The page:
@posts instance variable, which contains an array of all the posts. This variable is usually set in the corresponding controller action like this:
def index @posts = Post.all end
To add a comment to a post, we would create another form similar to the one for creating a new post. This form would be located in a view file called
<%= form_with(model: [post, Comment.new], local: true) do |form| %> <div> <%= form.label :content %> <%= form.text_area :content %> </div> <%= form.submit "Add Comment" %> <% end %>
In this example, we pass in an array containing the
post and a new instance of the
Comment model to the
form_with helper. This tells Rails that we want to create a new comment associated with the given post.
To display the comments for a post, we would loop through the post's comments in the
show.html.erb view file for the posts, like this:
<% @post.comments.each do |comment| %> <div> <p><%= comment.content %></p> </div> <% end %>
Intuitions and Analogies
Now that we have seen some code examples, let's try to develop a better intuition for how Action View works.
You can think of Action View as a painter who creates beautiful paintings (the web pages) based on the instructions given by the artist (the developer). The artist provides the painter with sketches (the ERB templates) and a palette of colors (the data from the server). The painter then combines these elements to create the final artwork that is displayed in the user's browser.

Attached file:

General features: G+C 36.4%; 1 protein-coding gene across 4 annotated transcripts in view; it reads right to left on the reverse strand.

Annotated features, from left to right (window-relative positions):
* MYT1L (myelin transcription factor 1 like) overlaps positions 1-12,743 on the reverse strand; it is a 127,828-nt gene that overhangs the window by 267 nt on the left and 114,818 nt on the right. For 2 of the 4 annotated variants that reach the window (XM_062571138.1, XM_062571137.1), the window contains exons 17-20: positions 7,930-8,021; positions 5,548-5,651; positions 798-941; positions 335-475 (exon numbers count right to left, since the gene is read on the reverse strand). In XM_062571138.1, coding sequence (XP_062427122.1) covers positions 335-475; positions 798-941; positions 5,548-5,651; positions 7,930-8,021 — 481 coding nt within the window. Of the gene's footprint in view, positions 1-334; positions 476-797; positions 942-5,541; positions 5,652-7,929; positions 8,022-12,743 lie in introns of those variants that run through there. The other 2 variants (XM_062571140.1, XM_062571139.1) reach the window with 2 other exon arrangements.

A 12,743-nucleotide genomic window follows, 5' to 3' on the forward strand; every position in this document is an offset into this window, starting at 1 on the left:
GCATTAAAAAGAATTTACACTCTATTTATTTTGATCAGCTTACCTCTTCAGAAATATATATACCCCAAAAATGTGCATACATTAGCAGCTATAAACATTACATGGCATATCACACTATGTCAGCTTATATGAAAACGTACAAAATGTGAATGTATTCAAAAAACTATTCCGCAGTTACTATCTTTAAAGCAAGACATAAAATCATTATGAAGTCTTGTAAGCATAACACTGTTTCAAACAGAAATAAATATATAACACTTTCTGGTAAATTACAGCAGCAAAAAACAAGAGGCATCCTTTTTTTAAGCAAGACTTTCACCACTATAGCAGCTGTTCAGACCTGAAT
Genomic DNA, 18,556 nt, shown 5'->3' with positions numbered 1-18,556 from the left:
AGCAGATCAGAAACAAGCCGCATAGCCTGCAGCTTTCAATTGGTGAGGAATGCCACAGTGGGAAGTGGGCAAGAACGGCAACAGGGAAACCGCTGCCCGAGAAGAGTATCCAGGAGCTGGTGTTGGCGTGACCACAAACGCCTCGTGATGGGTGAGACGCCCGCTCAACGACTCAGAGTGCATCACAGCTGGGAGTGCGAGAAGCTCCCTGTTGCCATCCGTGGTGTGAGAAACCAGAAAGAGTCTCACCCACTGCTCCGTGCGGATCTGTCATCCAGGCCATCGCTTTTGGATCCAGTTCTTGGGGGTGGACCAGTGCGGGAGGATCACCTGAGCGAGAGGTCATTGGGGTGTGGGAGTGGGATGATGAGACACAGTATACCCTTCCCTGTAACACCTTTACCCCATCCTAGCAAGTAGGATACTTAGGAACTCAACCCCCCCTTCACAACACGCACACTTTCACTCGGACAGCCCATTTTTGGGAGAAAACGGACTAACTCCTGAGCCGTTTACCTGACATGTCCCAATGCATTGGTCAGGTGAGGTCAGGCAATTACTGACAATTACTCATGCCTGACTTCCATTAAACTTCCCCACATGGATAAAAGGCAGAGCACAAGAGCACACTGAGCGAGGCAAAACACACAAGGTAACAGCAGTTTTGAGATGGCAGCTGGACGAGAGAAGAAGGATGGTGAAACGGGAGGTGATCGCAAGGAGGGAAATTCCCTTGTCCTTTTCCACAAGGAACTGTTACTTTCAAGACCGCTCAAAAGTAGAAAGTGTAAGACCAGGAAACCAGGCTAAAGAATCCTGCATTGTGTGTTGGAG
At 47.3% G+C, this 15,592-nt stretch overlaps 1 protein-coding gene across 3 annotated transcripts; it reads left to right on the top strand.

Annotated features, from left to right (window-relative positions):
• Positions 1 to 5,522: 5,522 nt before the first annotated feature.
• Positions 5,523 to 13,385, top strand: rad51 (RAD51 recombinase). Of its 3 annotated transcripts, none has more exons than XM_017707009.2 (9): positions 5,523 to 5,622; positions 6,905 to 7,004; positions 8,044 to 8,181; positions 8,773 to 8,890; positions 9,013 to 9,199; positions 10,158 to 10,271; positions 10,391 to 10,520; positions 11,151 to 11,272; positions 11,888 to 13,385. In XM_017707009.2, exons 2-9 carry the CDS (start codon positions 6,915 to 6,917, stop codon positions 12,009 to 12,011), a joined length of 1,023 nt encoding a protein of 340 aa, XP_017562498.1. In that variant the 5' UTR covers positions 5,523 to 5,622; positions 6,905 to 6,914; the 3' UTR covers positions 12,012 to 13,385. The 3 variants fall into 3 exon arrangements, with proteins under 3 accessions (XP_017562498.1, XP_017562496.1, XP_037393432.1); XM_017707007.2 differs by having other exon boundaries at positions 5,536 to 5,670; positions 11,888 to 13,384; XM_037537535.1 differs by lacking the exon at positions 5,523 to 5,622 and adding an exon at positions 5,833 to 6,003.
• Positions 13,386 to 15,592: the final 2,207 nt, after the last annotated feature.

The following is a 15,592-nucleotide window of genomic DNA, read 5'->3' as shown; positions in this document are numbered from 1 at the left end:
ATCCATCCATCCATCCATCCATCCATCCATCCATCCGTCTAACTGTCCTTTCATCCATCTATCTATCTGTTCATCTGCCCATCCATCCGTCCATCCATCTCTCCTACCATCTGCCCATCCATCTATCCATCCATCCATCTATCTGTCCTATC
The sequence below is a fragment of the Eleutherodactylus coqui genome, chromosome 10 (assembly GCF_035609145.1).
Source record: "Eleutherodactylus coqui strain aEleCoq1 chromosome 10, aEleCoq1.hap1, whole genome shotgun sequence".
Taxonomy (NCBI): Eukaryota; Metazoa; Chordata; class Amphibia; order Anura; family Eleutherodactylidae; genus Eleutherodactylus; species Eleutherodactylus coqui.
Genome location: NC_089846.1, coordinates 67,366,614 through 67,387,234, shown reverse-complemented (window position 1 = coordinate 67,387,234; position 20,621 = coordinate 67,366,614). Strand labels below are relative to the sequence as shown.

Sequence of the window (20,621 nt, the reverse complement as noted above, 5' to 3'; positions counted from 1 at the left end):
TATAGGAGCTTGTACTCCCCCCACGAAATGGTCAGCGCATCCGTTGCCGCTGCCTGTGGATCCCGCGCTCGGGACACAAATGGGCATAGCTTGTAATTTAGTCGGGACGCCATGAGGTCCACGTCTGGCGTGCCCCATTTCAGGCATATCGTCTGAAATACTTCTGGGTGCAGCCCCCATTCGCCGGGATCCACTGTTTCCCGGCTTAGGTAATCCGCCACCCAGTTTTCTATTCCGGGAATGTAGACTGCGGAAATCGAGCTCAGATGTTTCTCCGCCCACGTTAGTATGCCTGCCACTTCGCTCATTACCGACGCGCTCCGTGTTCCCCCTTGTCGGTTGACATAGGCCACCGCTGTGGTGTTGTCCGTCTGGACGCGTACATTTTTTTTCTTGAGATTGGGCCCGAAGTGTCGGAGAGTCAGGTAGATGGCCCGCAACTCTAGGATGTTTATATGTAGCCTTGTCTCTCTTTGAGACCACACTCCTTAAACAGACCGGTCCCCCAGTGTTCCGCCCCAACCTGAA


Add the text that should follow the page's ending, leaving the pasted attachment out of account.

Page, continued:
In this analogy, the ERB templates are like the sketch of the painting. They provide the basic structure and layout of the page but don't include any of the actual data. The data from the server is like the colors on the palette. It provides the specific information needed to complete the painting, such as the titles and content of the blog posts.
When a user requests a page, the Rails application prepares the data (colors) and passes it to Action View (the painter). Action View then combines the data with the appropriate ERB template (sketch) and generates the final HTML code (painting) that is sent to the user's browser.
By using Action View, developers can focus on creating clean, maintainable templates that provide the basic structure and layout of the page, while Rails takes care of combining these templates with the data from the server and generating the final HTML code.
In this blog post, we have explored the basics of Action View in Ruby on Rails. We have seen how Action View is responsible for rendering the templates that make up the user interface of a Rails application and how it combines these templates with the data from the server to generate the final HTML code.
We have also looked at some code examples for creating and displaying posts and comments in a simple blog application and discussed some intuitions and analogies to help better understand Action View's role in a Rails application.
Action View is a powerful tool that enables developers to create clean, maintainable, and visually appealing web applications with ease. By understanding how it works and how to use it effectively, you can unlock the full potential of the Rails framework and build more advanced and sophisticated web applications.